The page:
Inner City Press asked Nesirky to state, yes or no, if the UN has Maxwell's gun in its possession. Rather than answer this question, Nesirky went into a seemingly prepared statement that, "let's be clear, you have written that' management of information is one thing, cover up and lies are another'... that is outrageous."

When Inner City Press explained that cover up and lies precisely the characterizations used by the UN staff in Kabul who have raised this to Inner City Press, Nesirky chided Inner City Press for not then putting the words in quotes and presumably identifying the speaker. But the UN has a history of retaliating against whistleblowers, so it is perhaps this request -- and misuse of the bully pulpit of the UN's briefing room rostrum -- which some find outrageous.

Once the UN became aware -- and more, with the video footage -- that Maxwell may have been executed by Afghan National forces, why did it say nothing publicly? Nesirky did not answer.

If this "Board of Inquiry," Ban Ki-moon's awareness of which his spokesman Nesirky would not describe, were to conclude that there is no definitive evidence Maxwell was killed by a particular member of the Afghan National forces, would the UN ever have disclosed the doubts and inquiry?

UN's Ban, de Mistura, Leroy et al. and Karzai, Maxwell not shown

In Kabul, Ban's SRSG di Mistura was asked:

TV ONE [translated from Dari]: In view of recent comments by a UN spokesperson, I want to know your views on the UN staff member killed in the Bakhtar attack?

SRSG: Can I first reply to questions on the elections? Today we are focusing on questions on elections, but I will come back to you.

  Before Inner City Press began asking questions about the death of Louis Maxwell, it received this and other requests:

Dear Matthew,

I wish to bring to your attention the disgraceful lack of action by the UN Secretary General in response to aspects of the tragic attack upon the Bakhtar Guesthouse in Kabul, Afghanistan on 28 October 2009 which resulted in the deaths of five UN staff members and injuries to many others. I am referring to the following facts which came to light during the investigation.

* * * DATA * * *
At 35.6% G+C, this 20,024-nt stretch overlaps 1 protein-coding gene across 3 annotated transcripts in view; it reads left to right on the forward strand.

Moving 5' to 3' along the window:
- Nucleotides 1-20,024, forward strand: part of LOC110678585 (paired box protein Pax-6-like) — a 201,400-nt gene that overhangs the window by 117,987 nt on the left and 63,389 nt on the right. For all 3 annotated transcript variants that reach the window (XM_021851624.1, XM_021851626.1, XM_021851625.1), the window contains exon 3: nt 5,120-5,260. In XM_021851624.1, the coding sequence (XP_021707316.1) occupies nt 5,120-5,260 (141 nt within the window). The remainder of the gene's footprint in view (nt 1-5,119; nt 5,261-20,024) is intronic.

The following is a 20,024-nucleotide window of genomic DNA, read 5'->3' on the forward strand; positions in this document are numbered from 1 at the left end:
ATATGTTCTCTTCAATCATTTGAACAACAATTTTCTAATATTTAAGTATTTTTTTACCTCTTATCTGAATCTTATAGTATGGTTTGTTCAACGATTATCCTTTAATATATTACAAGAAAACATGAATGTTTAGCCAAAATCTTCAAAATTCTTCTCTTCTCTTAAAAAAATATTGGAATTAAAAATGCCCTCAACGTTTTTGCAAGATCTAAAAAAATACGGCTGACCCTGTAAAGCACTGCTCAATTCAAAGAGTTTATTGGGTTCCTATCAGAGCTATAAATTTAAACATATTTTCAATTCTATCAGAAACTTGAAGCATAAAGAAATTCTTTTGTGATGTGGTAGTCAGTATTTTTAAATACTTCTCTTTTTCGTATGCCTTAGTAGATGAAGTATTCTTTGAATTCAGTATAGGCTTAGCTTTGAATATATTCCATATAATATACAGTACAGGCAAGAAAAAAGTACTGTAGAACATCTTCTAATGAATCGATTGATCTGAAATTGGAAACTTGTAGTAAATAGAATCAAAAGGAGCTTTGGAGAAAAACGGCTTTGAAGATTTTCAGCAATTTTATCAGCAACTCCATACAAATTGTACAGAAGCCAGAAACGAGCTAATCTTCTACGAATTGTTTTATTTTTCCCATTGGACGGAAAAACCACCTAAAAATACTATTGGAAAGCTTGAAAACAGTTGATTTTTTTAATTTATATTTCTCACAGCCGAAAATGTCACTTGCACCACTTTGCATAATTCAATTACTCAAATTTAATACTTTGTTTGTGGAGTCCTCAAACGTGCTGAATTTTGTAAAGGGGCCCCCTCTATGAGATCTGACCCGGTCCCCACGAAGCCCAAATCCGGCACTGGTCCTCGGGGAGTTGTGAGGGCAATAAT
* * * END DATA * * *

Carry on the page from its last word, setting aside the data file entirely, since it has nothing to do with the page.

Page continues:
* UN Security Officer, Louis Maxwell, (US citizen), who heroically resisted the attackers thus allowing many others to successfully escape, was summarily executed at point blank range by an Afghan National Army member while in their custody, unarmed and not offering any resistance. The extra-judicial killing was captured on video by a staff member of the German Embassy and copies were provided to UN investigators. The video has since been posted on the German 'Der Spiegel' media site although they have failed to realise (or at least publish) what exactly it is they are airing. In the aftermath of the incident many Afghan security forces are interviewed on camera by the local Afghan media and one Army Officer admits killing an 'Arab' terrorist outside the guesthouse. (Mr. Maxwell was an African American). Irrespective of whether he was mistaken for one of the attackers, his killing was nothing short of murder. UN SG Ban has refused to allow the issue to be raised with the Afghan government for political reasons and wants the US authorities to handle the 'problem.'

* Three of the other staff members killed during the incident were actually shot by indiscriminate and undisciplined fire from the Afghan security forces. The only staff member to actually die from the attackers actions was the UNICEF staff member who burned to death.

SG Ban needs media pressure to explain his failure to follow up on this crime with the Government of Afghanistan to ensure that those responsible are held accountable for their actions.

   Again, once the UN became aware -- and more, with the video footage -- that Maxwell may have been executed by Afghan National forces, why did it say nothing publicly? Does the UN have in its possession Louis Maxwell's weapon? Watch this site.